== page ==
So, you don’t like to sing when you go to church on Sunday. You’re not really the singing type. But here’s the thing: those of us who don’t want to sing to God are at odds with the rest of the universe.
I remember being shocked as a young adult by some Hollywood wedding (a true story) in which the traditional vows were replaced with promises to be faithful “until the death of love parts us.” It’s time to return to basics. Love is a commitment, not a feeling. Feelings follow from godly actions, not vice-versa.
Instead of thinking of each believer as a “holy one,” a saint, we seem relegate that status to a select few, instead of recognizing that a congregation of genuine followers of Christ are all saints, holy people
We might be tempted to despair and think that the church is entering into dark days. But a little historical perspective might be useful here. Truth be told, this is not the first time Christians have received such labels.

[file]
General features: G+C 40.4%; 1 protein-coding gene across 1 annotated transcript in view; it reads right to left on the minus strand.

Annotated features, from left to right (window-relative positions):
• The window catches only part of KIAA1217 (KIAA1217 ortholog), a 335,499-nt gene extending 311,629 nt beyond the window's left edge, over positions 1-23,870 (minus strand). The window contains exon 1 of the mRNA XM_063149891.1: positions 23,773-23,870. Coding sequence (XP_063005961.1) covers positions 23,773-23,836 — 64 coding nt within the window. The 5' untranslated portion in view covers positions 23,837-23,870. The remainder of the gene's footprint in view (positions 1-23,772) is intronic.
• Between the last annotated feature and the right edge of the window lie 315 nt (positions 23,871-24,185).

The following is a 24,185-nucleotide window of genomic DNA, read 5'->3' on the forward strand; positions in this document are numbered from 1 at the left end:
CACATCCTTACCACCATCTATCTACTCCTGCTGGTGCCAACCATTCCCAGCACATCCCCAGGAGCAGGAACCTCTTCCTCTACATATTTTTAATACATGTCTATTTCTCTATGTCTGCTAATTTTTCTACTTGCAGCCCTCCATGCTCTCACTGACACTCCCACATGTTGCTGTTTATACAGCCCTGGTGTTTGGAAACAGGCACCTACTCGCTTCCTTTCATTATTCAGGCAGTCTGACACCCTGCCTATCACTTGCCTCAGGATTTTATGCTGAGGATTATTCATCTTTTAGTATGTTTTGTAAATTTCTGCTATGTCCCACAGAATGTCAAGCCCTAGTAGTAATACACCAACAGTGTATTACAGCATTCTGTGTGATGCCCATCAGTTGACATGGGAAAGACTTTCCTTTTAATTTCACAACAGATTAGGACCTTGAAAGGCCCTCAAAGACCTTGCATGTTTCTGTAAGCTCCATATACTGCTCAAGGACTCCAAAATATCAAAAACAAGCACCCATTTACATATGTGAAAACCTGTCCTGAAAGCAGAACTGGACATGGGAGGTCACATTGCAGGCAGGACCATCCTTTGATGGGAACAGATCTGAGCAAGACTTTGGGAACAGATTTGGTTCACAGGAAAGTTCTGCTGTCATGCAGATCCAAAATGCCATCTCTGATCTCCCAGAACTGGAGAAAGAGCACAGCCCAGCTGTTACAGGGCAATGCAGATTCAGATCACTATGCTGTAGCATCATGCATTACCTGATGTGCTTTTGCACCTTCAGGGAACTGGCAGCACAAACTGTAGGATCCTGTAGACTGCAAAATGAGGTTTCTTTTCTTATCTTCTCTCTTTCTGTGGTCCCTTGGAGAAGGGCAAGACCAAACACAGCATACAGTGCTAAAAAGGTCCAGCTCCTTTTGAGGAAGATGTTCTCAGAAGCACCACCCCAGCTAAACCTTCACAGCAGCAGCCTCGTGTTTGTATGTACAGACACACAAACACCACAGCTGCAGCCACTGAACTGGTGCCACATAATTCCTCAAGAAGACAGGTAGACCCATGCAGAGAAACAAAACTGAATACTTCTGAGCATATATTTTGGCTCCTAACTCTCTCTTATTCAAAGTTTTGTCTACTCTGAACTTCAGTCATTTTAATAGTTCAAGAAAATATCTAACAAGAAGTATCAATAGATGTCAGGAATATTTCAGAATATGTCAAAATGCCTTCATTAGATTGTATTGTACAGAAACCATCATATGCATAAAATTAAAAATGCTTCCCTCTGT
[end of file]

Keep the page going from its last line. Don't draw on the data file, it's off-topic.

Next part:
It is true that you can’t necessarily put a number or percentage on discipleship growth, but you can tell—over time—if it has happened or is happening. Here are 10 indications a church is making disciples.
Early Christians drew a sharp line between their worship of Jesus and all the other pagan gods of the Greco-Roman world. Jesus was not simply a new addition to a pantheon of gods they already believed in, but was considered to be the only God rightly deserving of worship.
What “normal” person stakes all their hope on a dying and rising Messiah? Following Jesus means saying “no” to many of the things the world loves and considers normal. It often means offending others for the sake of obeying Jesus.
It is important to recognize that this process of perception, interpretation, and conclusion has a significant impact on the way people experience life. Understanding this can have a profound impact on helping people walk through difficult seasons of suffering.